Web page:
Retirement planning is the process of determining retirement income goals and the actions and decisions necessary to achieve those goals. Retirement planning includes identifying sources of income, estimating expenses, implementing a savings program, and managing assets and risk. Future cash flows are estimated to determine if the retirement income goal will be achieved.
Retirement is one of the most important life events you’ll experience, and getting it right takes planning. Making sure you have a comfortable retirement from a personal and financial perspective is a long process that takes years of following a plan and continuous saving. Once you’ve reached your financial goals, managing your retirement is a continuing process that lasts the rest of your life.
The 3 Stages of Retirement Planning:
1. Saving for Retirement
It’s never too early, or too late, to start saving. Know how much to save and invest based on how close or far you might be from retiring, and create a plan, while saving for other goals too.
2. Preparing to Retire
Map out your sources of income and start to plan for how you’ll cover your living expenses. Decide when to claim Social Security and understand health care costs.
3. Living in Retirement
Use smart investing and withdrawal strategies to help make sure your money lasts throughout retirement. Learn about different ways to generate income during retirement.
Saving for retirement is a marathon, not a sprint, and it’s not always easy to know if you’re on the right track. See when you can realistically retire It’s not a simple question to answer, but running some numbers will give you a good idea about where you stand.
Things to Consider:
Know how much you may need and how much you may have. Your retirement income should come from a variety of sources.
Understand how to estimate your expenses in retirement and create a plan to pay for them. You may decide to retire before all your debt—for example, your mortgage—is paid off, and that’s okay. Just make sure you understand the implications and have a plan to pay it off.
For most Americans, their home is the single biggest asset they own. How does that fit into your retirement plan? In the past, a home was considered an asset – but since the housing-market crash, planners see it as less of an asset than they once did.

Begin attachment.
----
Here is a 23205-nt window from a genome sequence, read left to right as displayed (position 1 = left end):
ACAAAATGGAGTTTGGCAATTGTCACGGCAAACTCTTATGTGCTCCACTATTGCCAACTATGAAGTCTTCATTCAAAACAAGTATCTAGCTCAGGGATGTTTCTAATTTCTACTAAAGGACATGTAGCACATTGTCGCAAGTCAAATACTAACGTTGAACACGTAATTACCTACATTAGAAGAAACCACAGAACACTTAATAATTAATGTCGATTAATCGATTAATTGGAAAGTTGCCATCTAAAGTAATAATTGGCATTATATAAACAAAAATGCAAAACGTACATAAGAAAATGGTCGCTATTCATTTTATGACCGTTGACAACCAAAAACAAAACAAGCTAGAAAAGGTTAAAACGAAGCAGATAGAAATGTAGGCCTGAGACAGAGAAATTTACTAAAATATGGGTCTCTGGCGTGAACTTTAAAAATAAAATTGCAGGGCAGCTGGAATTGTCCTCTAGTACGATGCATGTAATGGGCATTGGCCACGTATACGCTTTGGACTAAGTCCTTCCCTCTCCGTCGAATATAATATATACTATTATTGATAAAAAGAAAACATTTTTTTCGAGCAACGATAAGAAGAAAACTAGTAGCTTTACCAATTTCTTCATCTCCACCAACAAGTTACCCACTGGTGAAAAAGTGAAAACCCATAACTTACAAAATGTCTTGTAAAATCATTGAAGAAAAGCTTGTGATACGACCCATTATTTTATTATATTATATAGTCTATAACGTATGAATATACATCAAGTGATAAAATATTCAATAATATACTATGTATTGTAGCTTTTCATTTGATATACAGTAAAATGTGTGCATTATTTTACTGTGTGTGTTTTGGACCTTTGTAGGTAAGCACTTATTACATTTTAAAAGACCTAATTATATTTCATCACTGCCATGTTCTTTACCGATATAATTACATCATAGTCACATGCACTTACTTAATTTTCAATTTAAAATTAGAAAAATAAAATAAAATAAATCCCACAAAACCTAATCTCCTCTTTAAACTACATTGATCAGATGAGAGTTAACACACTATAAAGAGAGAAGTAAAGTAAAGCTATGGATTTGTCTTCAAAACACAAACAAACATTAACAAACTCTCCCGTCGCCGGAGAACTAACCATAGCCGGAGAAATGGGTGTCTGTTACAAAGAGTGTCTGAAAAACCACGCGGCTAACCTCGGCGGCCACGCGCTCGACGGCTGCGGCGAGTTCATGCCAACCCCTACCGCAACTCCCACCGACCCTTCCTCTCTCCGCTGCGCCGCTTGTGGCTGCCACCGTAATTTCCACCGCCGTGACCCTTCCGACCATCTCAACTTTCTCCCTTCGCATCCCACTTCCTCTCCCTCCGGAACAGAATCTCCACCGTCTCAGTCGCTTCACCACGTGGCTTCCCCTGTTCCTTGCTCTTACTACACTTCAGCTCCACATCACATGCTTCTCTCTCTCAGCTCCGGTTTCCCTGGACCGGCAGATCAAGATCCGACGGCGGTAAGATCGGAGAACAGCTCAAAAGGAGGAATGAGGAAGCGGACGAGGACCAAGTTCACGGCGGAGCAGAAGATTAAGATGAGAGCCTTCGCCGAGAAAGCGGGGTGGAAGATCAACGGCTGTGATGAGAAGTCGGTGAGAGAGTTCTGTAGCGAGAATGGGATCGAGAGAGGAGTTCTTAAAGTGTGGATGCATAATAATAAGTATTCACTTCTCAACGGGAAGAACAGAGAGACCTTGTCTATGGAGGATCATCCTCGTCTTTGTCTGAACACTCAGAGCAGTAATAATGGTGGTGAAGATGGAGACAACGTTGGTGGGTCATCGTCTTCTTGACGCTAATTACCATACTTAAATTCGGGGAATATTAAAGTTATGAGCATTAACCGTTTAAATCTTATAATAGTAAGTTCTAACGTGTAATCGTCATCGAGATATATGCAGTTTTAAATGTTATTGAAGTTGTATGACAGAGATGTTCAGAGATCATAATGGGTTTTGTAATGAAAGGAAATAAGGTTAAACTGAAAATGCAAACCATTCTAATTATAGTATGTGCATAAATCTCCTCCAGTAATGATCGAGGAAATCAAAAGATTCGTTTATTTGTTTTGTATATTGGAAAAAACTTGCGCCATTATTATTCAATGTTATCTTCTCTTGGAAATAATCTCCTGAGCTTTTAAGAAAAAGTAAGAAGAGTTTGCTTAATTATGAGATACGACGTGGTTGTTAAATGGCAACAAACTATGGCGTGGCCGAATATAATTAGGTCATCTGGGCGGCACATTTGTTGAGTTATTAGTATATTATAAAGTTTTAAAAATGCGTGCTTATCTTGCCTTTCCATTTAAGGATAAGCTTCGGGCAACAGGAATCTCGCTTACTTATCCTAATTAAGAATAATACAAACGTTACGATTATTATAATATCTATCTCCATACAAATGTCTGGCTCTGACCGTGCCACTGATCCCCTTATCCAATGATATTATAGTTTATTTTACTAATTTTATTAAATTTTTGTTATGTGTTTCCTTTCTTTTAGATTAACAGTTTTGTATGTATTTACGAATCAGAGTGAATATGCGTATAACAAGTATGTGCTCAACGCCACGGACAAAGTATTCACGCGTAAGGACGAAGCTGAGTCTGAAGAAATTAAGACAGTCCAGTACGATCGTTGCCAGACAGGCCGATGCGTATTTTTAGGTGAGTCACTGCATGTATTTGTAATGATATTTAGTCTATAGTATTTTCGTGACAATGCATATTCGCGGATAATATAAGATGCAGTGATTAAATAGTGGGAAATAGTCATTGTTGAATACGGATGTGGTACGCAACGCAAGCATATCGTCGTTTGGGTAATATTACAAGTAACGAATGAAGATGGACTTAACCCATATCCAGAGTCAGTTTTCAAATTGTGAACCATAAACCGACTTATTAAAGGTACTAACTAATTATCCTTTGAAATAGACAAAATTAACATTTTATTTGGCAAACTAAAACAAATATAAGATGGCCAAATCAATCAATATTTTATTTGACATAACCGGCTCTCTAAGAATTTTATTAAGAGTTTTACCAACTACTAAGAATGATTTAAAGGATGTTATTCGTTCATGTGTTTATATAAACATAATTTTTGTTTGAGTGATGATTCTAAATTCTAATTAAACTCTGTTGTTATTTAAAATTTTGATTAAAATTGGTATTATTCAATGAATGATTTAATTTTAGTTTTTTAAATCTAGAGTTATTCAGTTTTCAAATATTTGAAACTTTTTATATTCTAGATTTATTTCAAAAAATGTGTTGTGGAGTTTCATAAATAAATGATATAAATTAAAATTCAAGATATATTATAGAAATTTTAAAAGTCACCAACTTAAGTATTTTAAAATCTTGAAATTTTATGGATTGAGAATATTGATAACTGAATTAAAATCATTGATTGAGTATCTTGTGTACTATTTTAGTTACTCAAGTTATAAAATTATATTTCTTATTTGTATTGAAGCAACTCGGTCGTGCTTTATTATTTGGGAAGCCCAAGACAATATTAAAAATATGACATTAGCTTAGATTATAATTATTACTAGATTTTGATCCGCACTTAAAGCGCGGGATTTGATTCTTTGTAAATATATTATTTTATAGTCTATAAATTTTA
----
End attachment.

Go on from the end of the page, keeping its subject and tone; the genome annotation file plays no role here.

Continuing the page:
Find out whether the investment approach you’ve been using while you’ve been saving is the one you’ll need in the future.
Once you reach retirement age and begin taking distributions, taxes become a big problem. Most of your retirement accounts are taxed as ordinary income tax. That means you could pay as much as 37% in taxes on any money you take from your traditional 401(k) or IRA. That’s why it’s important to consider other vehicles that put in after tax dollars which allow you to pay taxes upfront rather than upon withdrawal.
Learn how Social Security timing will affect your income. You can start collecting Social Security payments at age 62, but that’s not the whole story. Learn about ways to maximize your benefits and what the best time may be for you to claim Social Security.
Learn how medical care could affect your expenses. Many of your day-to-day expenses in retirement will be similar to those you have currently. But one expense you’ll have to think about is your medical insurance. Review your options for insurance coverage, learn about Medicare, and find out more about the costs you may need to budget for in your retirement planning.
Other Insurance Needs
There’s also life insurance, long-term-care insurance and annuities to consider and evaluate in the planning process. An annuity is much like a pension. You put money on deposit with an insurance company that later pays you a set monthly amount. There are many different options with annuities and many considerations when deciding if an annuity is right for you.
One of the most important parts for retirement planning is to actually keep your plan on track.
As you get closer to retiring, make sure you’re doing everything you can to set your savings up for success. Research shows that those who have retirement plans in place have a happier, less stressful, and more financially secure retirement.
You don’t have to buy into all the doom-and-gloom retirement predictions. Decide to be more proactive, take the first few planning steps, and begin to take charge of your financial future.